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I'm currently looking for formal instructions (i.e. what is involved from start to finish) for the UX Design process.

The best example that I've found so far is this:

http://www.uxmatters.com/mt/archives/2007/11/images/FiveCompetencies.pdf

... which is great for showing categories of tasks, but it doesn't describe everything in a step-wise manner, which is really what I want. It is also 8 years old, and I am unsure of how relevant the diagram still might be.

Can anyone point me to something fairly industry-standard as far as UX design steps go? I would like to get as much detail as possible for the overall process.

Thank you kindly.

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    There is no industry standard step-by-step UX process. – DA01 May 25 '15 at 6:20
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I don't think there is an industry standard nor do I believe there should be one. I personally look at User Experience design as a set of tools that I can use dependant on the project I am working on.

Some clients won't have enough time or budget for me to do extensive research, therefor I need to adapt my toolkit to what their needs are and what we are trying to validate/build etc.

Yes there are multiple websites/books/articles that all offer advice on what is "best practise" but this once is again is up to the practitioner and client. We need to adapt to the needs of our client and the problems we are trying to solve, not follow a rigid step-by-step process.

That being said, I really love this UX Checklist as a great introduction to some of the "tools" we can use.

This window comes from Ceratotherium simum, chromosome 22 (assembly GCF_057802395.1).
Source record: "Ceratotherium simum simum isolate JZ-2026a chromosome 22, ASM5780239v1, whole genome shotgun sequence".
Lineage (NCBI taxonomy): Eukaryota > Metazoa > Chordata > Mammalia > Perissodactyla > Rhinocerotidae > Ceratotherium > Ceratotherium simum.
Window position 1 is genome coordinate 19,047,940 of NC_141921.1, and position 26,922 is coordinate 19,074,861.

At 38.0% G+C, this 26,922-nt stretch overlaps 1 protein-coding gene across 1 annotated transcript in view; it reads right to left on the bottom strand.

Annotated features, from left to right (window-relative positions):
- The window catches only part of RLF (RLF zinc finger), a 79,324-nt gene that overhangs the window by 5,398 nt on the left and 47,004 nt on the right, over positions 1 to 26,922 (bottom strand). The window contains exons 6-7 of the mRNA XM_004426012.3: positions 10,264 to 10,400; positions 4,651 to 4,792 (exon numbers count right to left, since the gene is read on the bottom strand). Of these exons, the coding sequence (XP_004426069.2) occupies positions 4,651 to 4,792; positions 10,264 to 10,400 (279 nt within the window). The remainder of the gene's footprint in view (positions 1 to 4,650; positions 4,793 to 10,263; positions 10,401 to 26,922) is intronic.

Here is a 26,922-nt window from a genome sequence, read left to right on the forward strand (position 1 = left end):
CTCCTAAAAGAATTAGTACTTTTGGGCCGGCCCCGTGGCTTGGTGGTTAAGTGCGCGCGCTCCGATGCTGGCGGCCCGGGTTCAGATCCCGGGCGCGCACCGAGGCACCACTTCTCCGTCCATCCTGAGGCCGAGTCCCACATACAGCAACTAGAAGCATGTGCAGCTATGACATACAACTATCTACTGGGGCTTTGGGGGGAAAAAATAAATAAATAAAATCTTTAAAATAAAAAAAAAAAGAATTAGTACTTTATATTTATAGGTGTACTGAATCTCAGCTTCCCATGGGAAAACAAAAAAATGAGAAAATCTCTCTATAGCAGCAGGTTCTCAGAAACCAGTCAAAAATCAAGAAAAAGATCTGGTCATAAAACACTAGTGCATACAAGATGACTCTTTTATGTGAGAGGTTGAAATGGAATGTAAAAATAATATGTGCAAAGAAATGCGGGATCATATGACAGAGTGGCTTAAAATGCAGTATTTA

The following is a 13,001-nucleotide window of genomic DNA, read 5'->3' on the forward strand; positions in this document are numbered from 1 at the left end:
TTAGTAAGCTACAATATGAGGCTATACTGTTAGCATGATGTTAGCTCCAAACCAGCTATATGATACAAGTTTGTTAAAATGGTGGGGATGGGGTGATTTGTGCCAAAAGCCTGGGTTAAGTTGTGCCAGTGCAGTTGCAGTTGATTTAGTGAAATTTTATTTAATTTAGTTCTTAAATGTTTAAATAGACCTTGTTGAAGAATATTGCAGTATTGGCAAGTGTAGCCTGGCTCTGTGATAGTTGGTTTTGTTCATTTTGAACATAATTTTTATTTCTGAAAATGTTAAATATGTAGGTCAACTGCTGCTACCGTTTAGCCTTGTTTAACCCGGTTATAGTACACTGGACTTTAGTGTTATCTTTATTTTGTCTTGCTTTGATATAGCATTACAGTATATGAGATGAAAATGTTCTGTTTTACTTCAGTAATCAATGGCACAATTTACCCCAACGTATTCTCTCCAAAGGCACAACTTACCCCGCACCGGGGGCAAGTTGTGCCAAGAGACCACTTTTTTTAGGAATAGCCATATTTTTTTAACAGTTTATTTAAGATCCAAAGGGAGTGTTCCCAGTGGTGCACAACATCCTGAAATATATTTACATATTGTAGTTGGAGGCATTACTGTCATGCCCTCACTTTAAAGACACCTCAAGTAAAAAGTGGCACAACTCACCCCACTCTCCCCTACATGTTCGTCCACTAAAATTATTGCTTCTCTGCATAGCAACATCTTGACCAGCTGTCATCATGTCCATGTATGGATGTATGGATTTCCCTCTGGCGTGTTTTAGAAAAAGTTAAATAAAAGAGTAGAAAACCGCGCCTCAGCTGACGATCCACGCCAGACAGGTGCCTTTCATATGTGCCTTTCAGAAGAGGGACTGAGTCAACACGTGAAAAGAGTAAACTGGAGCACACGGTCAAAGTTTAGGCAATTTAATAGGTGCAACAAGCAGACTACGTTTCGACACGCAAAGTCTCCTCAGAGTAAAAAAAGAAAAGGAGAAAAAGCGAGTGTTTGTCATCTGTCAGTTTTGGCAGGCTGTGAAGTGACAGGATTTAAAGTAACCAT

http://uxchecklist.github.io/

  • Wow, that linked checklist is fantastic, and aligns with government standards that are being developed at present. Thank you! – Fuzzy Analysis May 26 '15 at 7:50
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I do think that there is much that can be learnt from thoughtful application of a quality flexible process. The best practice for this that I have come across is the "User Centred Design" (UCD) approach. The UCD practice is not prescriptive, but supplies enough structure and guidance in order to formulate a beneficial sequence of UX tasks.

So the question becomes whether you want to take a process as guidance on your organisations custom process (such as this information on UCD from W3C ) or have detailed and strict practices (such as ISO 9241)

In my experience, strict practices (whether ISO standards or not) tend to embed mediocrity and high costs and thus should be avoided.

Having knowledge of tasks and effective processes enable one to be Agile and select appropriate steps for the design challenge at hand.

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You can take a look at http://www.theuxbook.net/ , the book contains the steps, tools and methods used in each step, and detail explanation of them. It's up to practitioners how and to what extent they will use these tools and methods, depending on the product, the organisation they're employed by etc etc. but the book gives a good detail overview of a UX process. What I particularly like about this book is to differentiate between UX and usability what in most other processes (e.g. UCD) is missing.

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Below I will describe what should be started in my opinion. I recommend trying the following steps:

  1. to familiarize yourself with the principles of the user interface, such as color, balance, contrast, balance, typography, consistency;
  2. to explore the creative UX-process, consisting of four stages - to identify, identify, develop, deliver;
  3. to create your own look at design;
  4. to read daily design articles;
  5. create test samples;
  6. to learn the latest tools for UX-design;
  7. to find a mentor who can see your work and comment on them.

Good luck!

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